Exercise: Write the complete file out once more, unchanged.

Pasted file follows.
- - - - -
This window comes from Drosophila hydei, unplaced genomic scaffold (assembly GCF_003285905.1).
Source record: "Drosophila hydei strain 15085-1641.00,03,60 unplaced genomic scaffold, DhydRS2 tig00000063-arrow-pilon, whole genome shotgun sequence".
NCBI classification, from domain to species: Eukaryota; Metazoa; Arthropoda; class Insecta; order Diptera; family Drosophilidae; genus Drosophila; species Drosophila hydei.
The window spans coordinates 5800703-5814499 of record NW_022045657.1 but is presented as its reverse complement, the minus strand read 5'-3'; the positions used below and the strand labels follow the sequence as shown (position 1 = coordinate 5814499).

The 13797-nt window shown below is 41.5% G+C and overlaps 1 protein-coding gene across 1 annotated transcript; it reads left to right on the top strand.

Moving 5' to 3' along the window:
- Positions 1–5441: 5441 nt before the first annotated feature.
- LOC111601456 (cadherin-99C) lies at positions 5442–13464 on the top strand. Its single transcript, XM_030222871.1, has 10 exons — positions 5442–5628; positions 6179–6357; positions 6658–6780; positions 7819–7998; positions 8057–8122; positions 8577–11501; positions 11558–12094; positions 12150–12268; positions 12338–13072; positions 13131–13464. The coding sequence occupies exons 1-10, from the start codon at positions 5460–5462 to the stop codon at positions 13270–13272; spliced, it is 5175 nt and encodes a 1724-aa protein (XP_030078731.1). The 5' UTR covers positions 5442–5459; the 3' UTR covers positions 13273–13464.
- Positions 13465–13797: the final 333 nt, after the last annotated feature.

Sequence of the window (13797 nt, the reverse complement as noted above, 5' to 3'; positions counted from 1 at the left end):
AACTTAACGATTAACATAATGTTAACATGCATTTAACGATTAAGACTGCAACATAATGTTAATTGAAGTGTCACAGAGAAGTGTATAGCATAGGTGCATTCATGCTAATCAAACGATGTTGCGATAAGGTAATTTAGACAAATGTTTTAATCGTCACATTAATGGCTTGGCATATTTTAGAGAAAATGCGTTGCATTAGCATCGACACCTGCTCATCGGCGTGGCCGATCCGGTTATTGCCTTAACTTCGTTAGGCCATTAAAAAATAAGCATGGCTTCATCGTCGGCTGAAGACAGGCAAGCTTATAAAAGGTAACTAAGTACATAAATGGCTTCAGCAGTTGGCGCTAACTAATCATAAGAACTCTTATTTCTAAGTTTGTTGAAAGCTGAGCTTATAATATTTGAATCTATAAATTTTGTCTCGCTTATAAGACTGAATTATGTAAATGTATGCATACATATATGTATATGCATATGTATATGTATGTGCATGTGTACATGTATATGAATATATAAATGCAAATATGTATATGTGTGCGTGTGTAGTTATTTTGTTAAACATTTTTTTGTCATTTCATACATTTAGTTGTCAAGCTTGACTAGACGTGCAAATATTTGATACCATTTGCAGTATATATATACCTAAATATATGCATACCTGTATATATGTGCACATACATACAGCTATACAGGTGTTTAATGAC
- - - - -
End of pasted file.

This window comes from Drosophila hydei, unplaced genomic scaffold (assembly GCF_003285905.1).
Source record: "Drosophila hydei strain 15085-1641.00,03,60 unplaced genomic scaffold, DhydRS2 tig00000063-arrow-pilon, whole genome shotgun sequence".
NCBI classification, from domain to species: Eukaryota; Metazoa; Arthropoda; class Insecta; order Diptera; family Drosophilidae; genus Drosophila; species Drosophila hydei.
The window spans coordinates 5800703-5814499 of record NW_022045657.1 but is presented as its reverse complement, the minus strand read 5'-3'; the positions used below and the strand labels follow the sequence as shown (position 1 = coordinate 5814499).

The 13797-nt window shown below is 41.5% G+C and overlaps 1 protein-coding gene across 1 annotated transcript; it reads left to right on the top strand.

Moving 5' to 3' along the window:
- Positions 1–5441: 5441 nt before the first annotated feature.
- LOC111601456 (cadherin-99C) lies at positions 5442–13464 on the top strand. Its single transcript, XM_030222871.1, has 10 exons — positions 5442–5628; positions 6179–6357; positions 6658–6780; positions 7819–7998; positions 8057–8122; positions 8577–11501; positions 11558–12094; positions 12150–12268; positions 12338–13072; positions 13131–13464. The coding sequence occupies exons 1-10, from the start codon at positions 5460–5462 to the stop codon at positions 13270–13272; spliced, it is 5175 nt and encodes a 1724-aa protein (XP_030078731.1). The 5' UTR covers positions 5442–5459; the 3' UTR covers positions 13273–13464.
- Positions 13465–13797: the final 333 nt, after the last annotated feature.

Sequence of the window (13797 nt, the reverse complement as noted above, 5' to 3'; positions counted from 1 at the left end):
AACTTAACGATTAACATAATGTTAACATGCATTTAACGATTAAGACTGCAACATAATGTTAATTGAAGTGTCACAGAGAAGTGTATAGCATAGGTGCATTCATGCTAATCAAACGATGTTGCGATAAGGTAATTTAGACAAATGTTTTAATCGTCACATTAATGGCTTGGCATATTTTAGAGAAAATGCGTTGCATTAGCATCGACACCTGCTCATCGGCGTGGCCGATCCGGTTATTGCCTTAACTTCGTTAGGCCATTAAAAAATAAGCATGGCTTCATCGTCGGCTGAAGACAGGCAAGCTTATAAAAGGTAACTAAGTACATAAATGGCTTCAGCAGTTGGCGCTAACTAATCATAAGAACTCTTATTTCTAAGTTTGTTGAAAGCTGAGCTTATAATATTTGAATCTATAAATTTTGTCTCGCTTATAAGACTGAATTATGTAAATGTATGCATACATATATGTATATGCATATGTATATGTATGTGCATGTGTACATGTATATGAATATATAAATGCAAATATGTATATGTGTGCGTGTGTAGTTATTTTGTTAAACATTTTTTTGTCATTTCATACATTTAGTTGTCAAGCTTGACTAGACGTGCAAATATTTGATACCATTTGCAGTATATATATACCTAAATATATGCATACCTGTATATATGTGCACATACATACAGCTATACAGGTGTTTAATGAC